China has been assisting Pakistan in developing facilities for nuclear power generation since 1986 when the two countries had signed a comprehensive agreement for nuclear cooperation which envisaged supply of power plants and cooperation in the research and development of commercial and research reactors. Under an agreement signed in 1990, China had helped Pakistan in the construction of 300MW reactor at Chashma in Punjab province which went into operation in 1998. The Chashma Nuclear Power Plant was designed and built in collaboration with China, which is delivering full power of 300 MW to the national grid since September 2000. It is located near Chashma Barrage on the left bank of River Indus. It has a pressurized water reactor (PWR) and is under International Atomic Energy Agency (IAEA) safeguards. In April 2005, Pakistan and China reached an agreement whereby Beijing committed to provide two 300-megawatts-electric-capacity nuclear power reactors to Pakistan in the next ten years. In the same year, Chinese Prime Minister Wen Jiabao had clarified during his India visit in New Delhi that Beijing's nuclear cooperation with Pakistan was fully compliant with international anti-proliferation norms and dedicated to peaceful purposes.
During President Musharraf's visit to China in June 2006, both the countries had tentatively decided through consultation that China would help Pakistan complete the aforesaid nuclear projects in the next 10 years and Pakistan had also hoped China would again help build a 600 MW nuclear power station. After Musharraf's visit, it was speculated in the media that two countries had reached close to a new deal for six additional nuclear reactors. In December 2006, the much-awaited agreement on Chinese assistance to build nuclear reactors in Pakistan could not be signed during President Hu's visit to Islamabad. Though Beijing had agreed to provide two more nuclear power plants, worth about $1.2 billion, to help meet Pakistan's growing energy needs, yet the issue was magnified in the media and China succumbed to the pressure of the West or the 45-member Nuclear Suppliers Group (NSG).
Ultimately Beijing shelved the project and abstained from indulging in any controversy. President Hu had however pledged that his country would continue to view its relations with Pakistan from a "strategic and long-term perspective" and expressed his willingness to work together with Pakistan to raise the strategic partnership to new levels. Though Chinese nuclear exports have mainly been motivated by economic considerations, yet in case of Pakistan they raised serious concerns about China's commitment to nuclear nonproliferation in the world's political circles. The United States has already refused to carry out nuclear energy cooperation with Pakistan. On the other hand, Washington has signed a nuclear cooperation pact with India and same was denied to Islamabad. Ultimately, Pakistan began to look to Beijing for assistance. Some analysts are of the view that Islamabad has expedited its efforts for acquiring 1000mw nuclear power plants from China after recently concluded US-India nuclear deal.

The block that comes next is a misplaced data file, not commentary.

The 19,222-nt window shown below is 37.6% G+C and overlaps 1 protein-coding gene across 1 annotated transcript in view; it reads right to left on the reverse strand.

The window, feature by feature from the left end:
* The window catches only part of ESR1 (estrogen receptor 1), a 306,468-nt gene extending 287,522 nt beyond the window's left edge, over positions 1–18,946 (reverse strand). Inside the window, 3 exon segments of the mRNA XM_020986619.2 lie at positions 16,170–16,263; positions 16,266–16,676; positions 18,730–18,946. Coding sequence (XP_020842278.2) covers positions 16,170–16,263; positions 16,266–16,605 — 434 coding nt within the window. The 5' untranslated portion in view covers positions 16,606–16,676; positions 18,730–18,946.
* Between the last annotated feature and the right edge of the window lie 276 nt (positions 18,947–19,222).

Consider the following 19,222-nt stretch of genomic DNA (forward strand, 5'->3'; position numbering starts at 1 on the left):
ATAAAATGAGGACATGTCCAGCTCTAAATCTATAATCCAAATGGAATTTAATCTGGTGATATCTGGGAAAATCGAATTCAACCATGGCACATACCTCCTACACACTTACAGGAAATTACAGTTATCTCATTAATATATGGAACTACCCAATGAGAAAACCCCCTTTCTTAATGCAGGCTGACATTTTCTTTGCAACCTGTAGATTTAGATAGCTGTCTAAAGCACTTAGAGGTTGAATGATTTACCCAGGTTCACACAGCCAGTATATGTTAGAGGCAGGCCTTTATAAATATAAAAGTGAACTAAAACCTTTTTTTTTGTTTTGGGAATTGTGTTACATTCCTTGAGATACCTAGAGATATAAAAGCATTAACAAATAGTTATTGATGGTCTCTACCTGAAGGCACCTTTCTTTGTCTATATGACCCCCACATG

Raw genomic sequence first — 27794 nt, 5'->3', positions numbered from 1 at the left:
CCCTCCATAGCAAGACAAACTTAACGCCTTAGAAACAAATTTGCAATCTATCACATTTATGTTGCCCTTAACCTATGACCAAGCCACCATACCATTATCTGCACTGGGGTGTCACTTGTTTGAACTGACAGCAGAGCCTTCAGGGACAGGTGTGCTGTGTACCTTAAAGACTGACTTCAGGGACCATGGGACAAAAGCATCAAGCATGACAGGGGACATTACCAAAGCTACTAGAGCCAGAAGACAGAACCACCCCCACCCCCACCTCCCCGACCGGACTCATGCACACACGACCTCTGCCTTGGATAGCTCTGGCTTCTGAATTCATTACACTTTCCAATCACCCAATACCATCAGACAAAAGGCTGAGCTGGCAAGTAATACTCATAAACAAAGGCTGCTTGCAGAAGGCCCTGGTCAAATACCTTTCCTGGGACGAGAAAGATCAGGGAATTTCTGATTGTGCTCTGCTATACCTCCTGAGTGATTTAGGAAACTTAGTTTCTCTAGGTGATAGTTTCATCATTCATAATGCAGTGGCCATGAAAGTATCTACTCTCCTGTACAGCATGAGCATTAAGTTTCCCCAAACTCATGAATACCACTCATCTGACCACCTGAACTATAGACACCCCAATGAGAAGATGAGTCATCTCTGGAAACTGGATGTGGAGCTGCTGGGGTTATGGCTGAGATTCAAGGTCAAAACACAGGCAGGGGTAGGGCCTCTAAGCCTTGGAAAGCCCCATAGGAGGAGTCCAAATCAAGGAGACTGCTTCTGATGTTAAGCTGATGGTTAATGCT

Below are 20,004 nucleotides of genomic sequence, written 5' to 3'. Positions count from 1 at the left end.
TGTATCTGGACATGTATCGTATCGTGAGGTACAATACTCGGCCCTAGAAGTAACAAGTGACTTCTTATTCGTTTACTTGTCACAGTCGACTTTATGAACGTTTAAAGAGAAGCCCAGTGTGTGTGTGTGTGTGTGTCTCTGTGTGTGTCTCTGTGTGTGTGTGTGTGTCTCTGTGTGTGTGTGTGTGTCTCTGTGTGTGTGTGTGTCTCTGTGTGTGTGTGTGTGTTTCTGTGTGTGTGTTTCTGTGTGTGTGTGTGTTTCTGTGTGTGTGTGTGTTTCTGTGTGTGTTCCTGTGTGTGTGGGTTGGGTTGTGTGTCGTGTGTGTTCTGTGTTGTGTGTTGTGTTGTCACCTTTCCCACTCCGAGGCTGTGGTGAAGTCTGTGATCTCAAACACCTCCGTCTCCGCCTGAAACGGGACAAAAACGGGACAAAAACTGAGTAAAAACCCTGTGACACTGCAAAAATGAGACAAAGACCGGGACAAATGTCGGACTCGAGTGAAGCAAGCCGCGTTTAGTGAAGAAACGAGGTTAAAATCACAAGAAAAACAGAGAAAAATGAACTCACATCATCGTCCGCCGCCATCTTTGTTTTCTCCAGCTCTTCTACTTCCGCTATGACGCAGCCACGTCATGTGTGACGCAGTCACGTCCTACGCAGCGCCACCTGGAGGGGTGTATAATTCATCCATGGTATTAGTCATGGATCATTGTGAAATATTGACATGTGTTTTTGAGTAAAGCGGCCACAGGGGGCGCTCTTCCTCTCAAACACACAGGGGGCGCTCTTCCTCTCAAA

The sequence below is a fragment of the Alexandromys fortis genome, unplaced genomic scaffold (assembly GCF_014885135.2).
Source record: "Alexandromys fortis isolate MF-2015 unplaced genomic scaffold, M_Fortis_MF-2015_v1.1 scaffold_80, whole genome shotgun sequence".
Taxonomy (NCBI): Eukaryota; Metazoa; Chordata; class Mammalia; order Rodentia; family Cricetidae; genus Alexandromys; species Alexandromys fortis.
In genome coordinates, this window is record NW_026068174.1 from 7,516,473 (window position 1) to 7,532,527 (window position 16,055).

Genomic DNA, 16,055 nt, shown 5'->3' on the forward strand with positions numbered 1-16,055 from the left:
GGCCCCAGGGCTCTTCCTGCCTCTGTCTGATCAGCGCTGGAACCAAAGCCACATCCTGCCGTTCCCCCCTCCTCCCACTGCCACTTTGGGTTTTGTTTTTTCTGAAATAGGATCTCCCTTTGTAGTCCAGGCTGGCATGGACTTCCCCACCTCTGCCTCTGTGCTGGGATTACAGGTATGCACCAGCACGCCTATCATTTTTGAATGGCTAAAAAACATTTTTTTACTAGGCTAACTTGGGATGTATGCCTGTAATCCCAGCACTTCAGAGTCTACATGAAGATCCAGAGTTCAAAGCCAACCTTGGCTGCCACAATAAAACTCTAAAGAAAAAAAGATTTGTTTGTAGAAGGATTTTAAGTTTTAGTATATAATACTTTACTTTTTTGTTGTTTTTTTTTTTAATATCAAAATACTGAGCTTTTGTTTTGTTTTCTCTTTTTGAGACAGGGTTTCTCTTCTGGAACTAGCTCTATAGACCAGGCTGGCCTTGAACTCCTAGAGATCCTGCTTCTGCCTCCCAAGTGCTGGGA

Islamabad has also decided to build a US$1.192 billion Pakistan Nuclear Power Fuel Complex (PNPFC) to attain the capability to manufacture pressurized water reactors (PWRs) and nuclear power plants (NPPs). The facility will be developed by PAEC and it will have the capacity to manufacture the full cycle of nuclear fuel and power plants. The country has already approved setting up of Nuclear Fuel Enrichment Plant (NFEP) at a cost of Rs 13.708 billion, including Rs 8.136 billion plant so that necessary material could be made available easily for its on-going nuclear activities.
The PAEC has been assigned the task for setting up of six nuclear power plants to generate 8,800 megawatts of electricity by 2030, in accordance with the country's energy security plan. The PAEC has selected sites for the six power projects and their feasibility reports have already been prepared at a cost of Rs150 million. The proposed nuclear power units are to be located at Qadirabad-Balloki Link Canal near Qadirabad Headworks, Dera Ghazi Khan Canal near Taunsa Barrage, Taunsa-Punjnad Canal near Multan, Nara Canal near Sukkur, Pat Feeder Canal near Guddu, and River Kabul near Naushehra.